There was no place Schiller would rather be than in a classroom. Fellow adjunct Meramec instructor, Jill Dupy, only heard rumors of how much her friends enjoyed Shiller’s classes while attending SIUE in 2007.

“I had never had a class with him. I had heard so many good things about him,” Dupy said. “When I was a student, even then, students loved him. Students talk. We know who’s good and who’s not. We talk about what we liked and what we didn’t like. I’ve never heard a student say a bad thing about him.”

Over the years, students had given Shiller the nickname ‘Papa.’ The term of endearment came to describe how students felt about him.

“It says something about the relationship,” Dupy said. “Not all professors have relationships with students outside of class — mentor, caring relationships where students feel like he genuinely cares. And he did genuinely care.”


The teaching gene was in the Shiller family. Bonnie Shiller, who is involved with the early childhood education program at both STLCC and St. Charles Community College, would often talk to her husband about teaching and education, in general.

The two met during the summer of 1972. For Bonnie Shiller, it was her first week of college. Her future husband was finishing up his senior year at Emerson College.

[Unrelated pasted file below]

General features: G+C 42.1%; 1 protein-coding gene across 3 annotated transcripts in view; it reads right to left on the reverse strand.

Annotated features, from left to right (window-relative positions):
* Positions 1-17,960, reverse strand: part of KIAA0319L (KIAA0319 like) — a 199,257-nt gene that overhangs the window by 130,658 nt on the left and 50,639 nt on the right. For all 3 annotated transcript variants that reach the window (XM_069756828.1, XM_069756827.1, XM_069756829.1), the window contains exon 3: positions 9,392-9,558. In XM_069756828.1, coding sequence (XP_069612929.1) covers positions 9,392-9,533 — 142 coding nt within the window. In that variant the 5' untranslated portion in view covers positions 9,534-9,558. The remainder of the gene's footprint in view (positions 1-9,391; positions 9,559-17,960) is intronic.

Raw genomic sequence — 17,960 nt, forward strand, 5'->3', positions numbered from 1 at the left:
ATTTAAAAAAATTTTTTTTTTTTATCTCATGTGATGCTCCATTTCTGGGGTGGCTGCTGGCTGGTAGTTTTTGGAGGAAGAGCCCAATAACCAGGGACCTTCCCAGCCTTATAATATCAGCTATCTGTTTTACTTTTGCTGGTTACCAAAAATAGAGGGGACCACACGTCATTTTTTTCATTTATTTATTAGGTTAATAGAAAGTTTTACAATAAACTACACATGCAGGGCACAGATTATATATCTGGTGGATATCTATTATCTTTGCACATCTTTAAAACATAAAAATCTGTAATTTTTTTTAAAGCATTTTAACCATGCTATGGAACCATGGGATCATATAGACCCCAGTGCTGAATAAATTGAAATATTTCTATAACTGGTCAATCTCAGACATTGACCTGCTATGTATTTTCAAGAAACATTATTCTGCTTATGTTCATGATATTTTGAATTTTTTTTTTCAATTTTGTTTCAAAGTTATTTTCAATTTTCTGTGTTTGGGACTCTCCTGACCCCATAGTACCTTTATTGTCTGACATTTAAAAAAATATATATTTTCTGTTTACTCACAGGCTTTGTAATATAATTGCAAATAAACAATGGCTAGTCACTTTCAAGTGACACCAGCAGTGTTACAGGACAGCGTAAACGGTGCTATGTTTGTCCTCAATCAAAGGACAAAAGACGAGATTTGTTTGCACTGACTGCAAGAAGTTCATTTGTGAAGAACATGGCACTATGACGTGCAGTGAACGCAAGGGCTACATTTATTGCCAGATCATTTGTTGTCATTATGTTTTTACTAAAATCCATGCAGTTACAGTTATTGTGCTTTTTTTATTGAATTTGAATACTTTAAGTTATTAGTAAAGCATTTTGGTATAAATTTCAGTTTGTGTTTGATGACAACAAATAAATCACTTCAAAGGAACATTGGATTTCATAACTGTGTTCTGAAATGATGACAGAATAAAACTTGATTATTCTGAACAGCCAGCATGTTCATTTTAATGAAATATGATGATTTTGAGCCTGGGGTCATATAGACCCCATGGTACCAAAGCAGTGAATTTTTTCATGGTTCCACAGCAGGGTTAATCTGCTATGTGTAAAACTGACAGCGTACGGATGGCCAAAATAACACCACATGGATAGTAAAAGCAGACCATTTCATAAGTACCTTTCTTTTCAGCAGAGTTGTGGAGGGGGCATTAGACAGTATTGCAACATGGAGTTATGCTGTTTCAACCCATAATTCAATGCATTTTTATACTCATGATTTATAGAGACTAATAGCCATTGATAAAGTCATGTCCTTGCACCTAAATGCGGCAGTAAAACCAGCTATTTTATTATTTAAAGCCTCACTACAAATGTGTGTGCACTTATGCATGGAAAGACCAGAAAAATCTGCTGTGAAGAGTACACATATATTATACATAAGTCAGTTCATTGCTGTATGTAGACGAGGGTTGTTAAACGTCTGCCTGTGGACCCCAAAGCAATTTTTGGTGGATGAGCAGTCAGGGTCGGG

Two years later, they married.

“From there, our romance bloomed,” Bonnie Shiller said. “We were joined at the hip. We finished each other’s sentences. We had exact thoughts at the same time. He was my best friend and my mentor.”

From the outside, looking in, Dupy could see the love shared between Bonnie Shiller and her husband of 39 years. This June would have been their fortieth wedding anniversary.

“He doted on her. You could tell he adored her. I loved being around them because they had a great relationship and you could tell that they just got each other,” Dupy said. “They had this great sense of humor together. Just to sit and listen to them talk to each other was comical because they’d been married for a long time and you could just tell that they had a deep connection.”


His family was why Shiller did not go for his doctorate. He was a “family man.”

“Alan would say, ‘All of that time I would have to spend time studying, publishing and researching, it would really take away the dimension of my family life,’” Bonnie Shiller said. “His family was far more important than his career.”

Scott and Casey Shiller stood before friends and family at their father’s ceremony and told stories of “dad.”

They grew up with Broadway show tunes in the car and with his “famous” pasta and butter sauce meals. They grew up with a dad, who played Santa Claus at Christmas parties and a dad who loved trying the next new restaurant.

Both Scott and Casey Shiller’s careers have followed in those footsteps.